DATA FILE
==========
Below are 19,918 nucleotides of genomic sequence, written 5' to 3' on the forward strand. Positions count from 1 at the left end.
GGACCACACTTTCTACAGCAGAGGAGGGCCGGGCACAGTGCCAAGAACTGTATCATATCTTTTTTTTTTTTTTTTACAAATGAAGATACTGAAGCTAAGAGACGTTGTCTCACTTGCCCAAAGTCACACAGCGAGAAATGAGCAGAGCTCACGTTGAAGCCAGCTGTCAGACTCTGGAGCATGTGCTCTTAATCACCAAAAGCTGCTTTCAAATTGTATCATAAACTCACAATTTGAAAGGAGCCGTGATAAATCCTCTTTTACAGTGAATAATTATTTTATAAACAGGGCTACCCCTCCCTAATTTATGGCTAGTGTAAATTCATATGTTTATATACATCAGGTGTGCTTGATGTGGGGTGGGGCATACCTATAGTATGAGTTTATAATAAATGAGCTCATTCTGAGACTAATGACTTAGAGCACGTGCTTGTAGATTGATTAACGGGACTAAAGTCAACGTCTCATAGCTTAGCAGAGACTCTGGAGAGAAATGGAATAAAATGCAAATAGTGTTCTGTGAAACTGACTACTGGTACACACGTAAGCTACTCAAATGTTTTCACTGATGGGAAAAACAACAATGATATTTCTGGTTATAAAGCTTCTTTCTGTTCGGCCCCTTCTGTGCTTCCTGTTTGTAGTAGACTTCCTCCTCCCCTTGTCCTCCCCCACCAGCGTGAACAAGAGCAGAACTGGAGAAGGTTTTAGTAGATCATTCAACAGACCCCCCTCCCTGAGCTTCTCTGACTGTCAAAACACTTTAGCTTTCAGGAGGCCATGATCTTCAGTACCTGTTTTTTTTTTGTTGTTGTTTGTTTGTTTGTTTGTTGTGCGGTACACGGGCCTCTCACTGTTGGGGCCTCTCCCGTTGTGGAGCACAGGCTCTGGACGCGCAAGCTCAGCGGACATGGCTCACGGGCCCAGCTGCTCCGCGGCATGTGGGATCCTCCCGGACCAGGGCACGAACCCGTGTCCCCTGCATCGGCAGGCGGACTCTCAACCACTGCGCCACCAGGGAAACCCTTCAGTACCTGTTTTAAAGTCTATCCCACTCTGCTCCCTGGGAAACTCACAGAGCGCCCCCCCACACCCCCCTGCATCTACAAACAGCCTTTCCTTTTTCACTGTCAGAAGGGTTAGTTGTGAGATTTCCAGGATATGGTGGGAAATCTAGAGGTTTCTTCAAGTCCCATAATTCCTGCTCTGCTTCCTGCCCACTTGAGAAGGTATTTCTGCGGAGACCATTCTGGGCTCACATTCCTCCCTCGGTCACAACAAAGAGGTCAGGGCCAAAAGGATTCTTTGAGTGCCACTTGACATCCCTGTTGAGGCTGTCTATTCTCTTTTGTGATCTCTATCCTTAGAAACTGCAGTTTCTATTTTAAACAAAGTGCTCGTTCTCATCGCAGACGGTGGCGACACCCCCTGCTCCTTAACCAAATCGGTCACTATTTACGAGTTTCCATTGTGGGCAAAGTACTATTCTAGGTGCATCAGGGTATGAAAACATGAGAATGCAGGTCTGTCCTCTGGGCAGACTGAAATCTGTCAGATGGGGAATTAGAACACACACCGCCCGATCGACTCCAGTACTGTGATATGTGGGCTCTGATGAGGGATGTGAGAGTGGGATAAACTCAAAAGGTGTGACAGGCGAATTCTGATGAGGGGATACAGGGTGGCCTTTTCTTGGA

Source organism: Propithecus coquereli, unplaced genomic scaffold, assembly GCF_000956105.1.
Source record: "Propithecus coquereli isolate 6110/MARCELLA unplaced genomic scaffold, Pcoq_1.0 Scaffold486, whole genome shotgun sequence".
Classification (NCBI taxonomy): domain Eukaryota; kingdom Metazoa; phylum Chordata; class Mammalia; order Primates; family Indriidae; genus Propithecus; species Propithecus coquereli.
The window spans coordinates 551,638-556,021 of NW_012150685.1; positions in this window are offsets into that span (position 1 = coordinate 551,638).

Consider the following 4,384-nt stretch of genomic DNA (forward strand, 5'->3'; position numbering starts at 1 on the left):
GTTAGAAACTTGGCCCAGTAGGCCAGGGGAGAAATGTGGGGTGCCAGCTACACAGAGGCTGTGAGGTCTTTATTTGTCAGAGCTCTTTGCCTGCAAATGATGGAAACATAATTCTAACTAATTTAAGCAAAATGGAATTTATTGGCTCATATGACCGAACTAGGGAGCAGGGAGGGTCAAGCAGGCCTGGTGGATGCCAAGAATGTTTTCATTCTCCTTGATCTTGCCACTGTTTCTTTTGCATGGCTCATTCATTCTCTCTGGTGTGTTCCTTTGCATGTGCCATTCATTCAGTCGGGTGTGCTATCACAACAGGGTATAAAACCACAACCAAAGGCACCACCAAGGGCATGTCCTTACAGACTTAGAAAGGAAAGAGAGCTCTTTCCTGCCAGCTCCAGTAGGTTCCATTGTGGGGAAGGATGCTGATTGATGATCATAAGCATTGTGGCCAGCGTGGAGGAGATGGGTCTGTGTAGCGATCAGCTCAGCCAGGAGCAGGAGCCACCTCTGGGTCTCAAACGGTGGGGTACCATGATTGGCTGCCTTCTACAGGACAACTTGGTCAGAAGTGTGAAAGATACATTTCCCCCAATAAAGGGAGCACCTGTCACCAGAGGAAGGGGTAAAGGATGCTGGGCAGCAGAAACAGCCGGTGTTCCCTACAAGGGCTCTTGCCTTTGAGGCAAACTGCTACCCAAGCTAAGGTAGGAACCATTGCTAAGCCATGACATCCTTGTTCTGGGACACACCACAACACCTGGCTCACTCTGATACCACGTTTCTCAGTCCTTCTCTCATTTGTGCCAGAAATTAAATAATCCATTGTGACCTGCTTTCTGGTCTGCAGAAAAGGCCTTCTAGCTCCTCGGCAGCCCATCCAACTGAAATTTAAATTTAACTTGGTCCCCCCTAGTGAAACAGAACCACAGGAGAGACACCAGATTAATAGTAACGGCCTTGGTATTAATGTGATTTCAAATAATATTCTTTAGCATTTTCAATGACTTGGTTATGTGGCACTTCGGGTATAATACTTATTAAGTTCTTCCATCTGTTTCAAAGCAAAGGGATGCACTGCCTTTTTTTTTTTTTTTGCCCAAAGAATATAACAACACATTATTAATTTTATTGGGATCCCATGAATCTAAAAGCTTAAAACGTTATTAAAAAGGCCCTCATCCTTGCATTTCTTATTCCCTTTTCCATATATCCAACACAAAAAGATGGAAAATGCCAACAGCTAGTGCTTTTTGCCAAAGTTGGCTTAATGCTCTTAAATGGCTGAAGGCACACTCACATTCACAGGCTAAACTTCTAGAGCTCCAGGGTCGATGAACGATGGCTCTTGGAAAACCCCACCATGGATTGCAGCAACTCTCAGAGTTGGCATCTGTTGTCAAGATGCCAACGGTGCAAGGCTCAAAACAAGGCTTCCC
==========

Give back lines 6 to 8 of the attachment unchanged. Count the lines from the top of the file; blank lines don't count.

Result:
The window spans coordinates 551,638-556,021 of NW_012150685.1; positions in this window are offsets into that span (position 1 = coordinate 551,638).

Consider the following 4,384-nt stretch of genomic DNA (forward strand, 5'->3'; position numbering starts at 1 on the left):
GTTAGAAACTTGGCCCAGTAGGCCAGGGGAGAAATGTGGGGTGCCAGCTACACAGAGGCTGTGAGGTCTTTATTTGTCAGAGCTCTTTGCCTGCAAATGATGGAAACATAATTCTAACTAATTTAAGCAAAATGGAATTTATTGGCTCATATGACCGAACTAGGGAGCAGGGAGGGTCAAGCAGGCCTGGTGGATGCCAAGAATGTTTTCATTCTCCTTGATCTTGCCACTGTTTCTTTTGCATGGCTCATTCATTCTCTCTGGTGTGTTCCTTTGCATGTGCCATTCATTCAGTCGGGTGTGCTATCACAACAGGGTATAAAACCACAACCAAAGGCACCACCAAGGGCATGTCCTTACAGACTTAGAAAGGAAAGAGAGCTCTTTCCTGCCAGCTCCAGTAGGTTCCATTGTGGGGAAGGATGCTGATTGATGATCATAAGCATTGTGGCCAGCGTGGAGGAGATGGGTCTGTGTAGCGATCAGCTCAGCCAGGAGCAGGAGCCACCTCTGGGTCTCAAACGGTGGGGTACCATGATTGGCTGCCTTCTACAGGACAACTTGGTCAGAAGTGTGAAAGATACATTTCCCCCAATAAAGGGAGCACCTGTCACCAGAGGAAGGGGTAAAGGATGCTGGGCAGCAGAAACAGCCGGTGTTCCCTACAAGGGCTCTTGCCTTTGAGGCAAACTGCTACCCAAGCTAAGGTAGGAACCATTGCTAAGCCATGACATCCTTGTTCTGGGACACACCACAACACCTGGCTCACTCTGATACCACGTTTCTCAGTCCTTCTCTCATTTGTGCCAGAAATTAAATAATCCATTGTGACCTGCTTTCTGGTCTGCAGAAAAGGCCTTCTAGCTCCTCGGCAGCCCATCCAACTGAAATTTAAATTTAACTTGGTCCCCCCTAGTGAAACAGAACCACAGGAGAGACACCAGATTAATAGTAACGGCCTTGGTATTAATGTGATTTCAAATAATATTCTTTAGCATTTTCAATGACTTGGTTATGTGGCACTTCGGGTATAATACTTATTAAGTTCTTCCATCTGTTTCAAAGCAAAGGGATGCACTGCCTTTTTTTTTTTTTTTGCCCAAAGAATATAACAACACATTATTAATTTTATTGGGATCCCATGAATCTAAAAGCTTAAAACGTTATTAAAAAGGCCCTCATCCTTGCATTTCTTATTCCCTTTTCCATATATCCAACACAAAAAGATGGAAAATGCCAACAGCTAGTGCTTTTTGCCAAAGTTGGCTTAATGCTCTTAAATGGCTGAAGGCACACTCACATTCACAGGCTAAACTTCTAGAGCTCCAGGGTCGATGAACGATGGCTCTTGGAAAACCCCACCATGGATTGCAGCAACTCTCAGAGTTGGCATCTGTTGTCAAGATGCCAACGGTGCAAGGCTCAAAACAAGGCTTCCC